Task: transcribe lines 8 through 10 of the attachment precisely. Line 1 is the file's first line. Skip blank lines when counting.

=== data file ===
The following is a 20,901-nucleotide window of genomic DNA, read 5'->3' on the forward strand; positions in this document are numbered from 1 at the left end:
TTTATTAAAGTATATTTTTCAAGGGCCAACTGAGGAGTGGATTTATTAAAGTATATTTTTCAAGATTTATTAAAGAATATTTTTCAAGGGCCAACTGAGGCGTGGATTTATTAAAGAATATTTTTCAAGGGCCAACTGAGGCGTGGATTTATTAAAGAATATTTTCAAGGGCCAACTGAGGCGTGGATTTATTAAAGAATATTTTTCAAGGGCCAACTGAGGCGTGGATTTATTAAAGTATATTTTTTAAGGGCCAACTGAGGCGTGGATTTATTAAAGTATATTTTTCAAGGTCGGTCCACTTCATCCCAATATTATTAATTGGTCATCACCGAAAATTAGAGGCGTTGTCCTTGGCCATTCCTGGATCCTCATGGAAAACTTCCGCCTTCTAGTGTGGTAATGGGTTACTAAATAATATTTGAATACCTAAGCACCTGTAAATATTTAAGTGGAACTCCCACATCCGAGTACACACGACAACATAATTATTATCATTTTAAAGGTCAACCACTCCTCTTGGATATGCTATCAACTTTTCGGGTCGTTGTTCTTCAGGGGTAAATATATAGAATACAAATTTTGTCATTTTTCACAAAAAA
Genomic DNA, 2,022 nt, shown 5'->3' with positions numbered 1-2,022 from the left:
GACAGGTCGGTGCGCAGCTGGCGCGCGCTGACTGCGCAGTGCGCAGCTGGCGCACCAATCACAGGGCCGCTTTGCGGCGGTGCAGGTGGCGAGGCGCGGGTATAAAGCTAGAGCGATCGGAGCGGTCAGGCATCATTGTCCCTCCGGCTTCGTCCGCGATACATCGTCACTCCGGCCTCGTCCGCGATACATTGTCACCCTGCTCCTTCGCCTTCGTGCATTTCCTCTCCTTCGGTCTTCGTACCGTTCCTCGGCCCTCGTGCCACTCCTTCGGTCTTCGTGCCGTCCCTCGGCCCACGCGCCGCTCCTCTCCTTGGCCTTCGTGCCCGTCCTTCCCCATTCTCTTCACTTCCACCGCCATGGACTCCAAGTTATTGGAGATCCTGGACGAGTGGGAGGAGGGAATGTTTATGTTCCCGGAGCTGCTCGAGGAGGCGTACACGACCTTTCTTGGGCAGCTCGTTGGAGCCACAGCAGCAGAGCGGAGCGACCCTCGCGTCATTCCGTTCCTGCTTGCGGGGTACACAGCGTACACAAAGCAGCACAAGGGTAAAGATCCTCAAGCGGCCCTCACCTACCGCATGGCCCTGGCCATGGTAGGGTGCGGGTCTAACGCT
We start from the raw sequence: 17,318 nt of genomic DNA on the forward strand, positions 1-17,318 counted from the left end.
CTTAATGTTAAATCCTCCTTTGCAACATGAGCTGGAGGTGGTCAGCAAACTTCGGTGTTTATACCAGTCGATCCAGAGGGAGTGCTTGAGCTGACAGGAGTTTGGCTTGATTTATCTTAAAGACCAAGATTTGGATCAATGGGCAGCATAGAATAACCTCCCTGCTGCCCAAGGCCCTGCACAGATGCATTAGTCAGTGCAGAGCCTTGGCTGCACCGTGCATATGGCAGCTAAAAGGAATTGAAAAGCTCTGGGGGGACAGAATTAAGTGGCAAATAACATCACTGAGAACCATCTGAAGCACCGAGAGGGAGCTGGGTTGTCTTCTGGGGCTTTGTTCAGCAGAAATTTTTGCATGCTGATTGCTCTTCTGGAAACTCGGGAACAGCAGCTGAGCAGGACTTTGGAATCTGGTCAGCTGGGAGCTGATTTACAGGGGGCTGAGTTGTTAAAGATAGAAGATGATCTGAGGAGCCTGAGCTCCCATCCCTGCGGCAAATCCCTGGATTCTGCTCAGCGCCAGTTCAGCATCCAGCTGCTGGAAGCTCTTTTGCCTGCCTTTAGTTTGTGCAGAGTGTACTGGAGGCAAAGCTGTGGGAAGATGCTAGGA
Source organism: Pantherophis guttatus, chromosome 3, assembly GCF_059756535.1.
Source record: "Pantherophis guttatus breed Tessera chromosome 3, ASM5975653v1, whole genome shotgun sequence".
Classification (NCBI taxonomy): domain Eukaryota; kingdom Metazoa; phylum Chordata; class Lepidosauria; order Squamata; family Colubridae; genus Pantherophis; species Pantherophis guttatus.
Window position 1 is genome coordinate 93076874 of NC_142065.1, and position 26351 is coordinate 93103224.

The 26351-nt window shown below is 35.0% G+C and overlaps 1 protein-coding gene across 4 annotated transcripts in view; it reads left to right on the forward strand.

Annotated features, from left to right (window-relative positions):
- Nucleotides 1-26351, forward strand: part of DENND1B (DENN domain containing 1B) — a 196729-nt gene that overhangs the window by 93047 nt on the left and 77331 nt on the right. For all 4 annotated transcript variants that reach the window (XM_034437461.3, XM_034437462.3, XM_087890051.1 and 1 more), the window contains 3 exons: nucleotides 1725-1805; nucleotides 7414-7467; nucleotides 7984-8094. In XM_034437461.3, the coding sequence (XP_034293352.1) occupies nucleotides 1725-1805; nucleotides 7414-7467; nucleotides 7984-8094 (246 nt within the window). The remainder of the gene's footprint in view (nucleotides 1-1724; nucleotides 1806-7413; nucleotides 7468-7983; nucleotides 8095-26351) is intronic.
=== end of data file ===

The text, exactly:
Source record: "Pantherophis guttatus breed Tessera chromosome 3, ASM5975653v1, whole genome shotgun sequence".
Classification (NCBI taxonomy): domain Eukaryota; kingdom Metazoa; phylum Chordata; class Lepidosauria; order Squamata; family Colubridae; genus Pantherophis; species Pantherophis guttatus.
Window position 1 is genome coordinate 93076874 of NC_142065.1, and position 26351 is coordinate 93103224.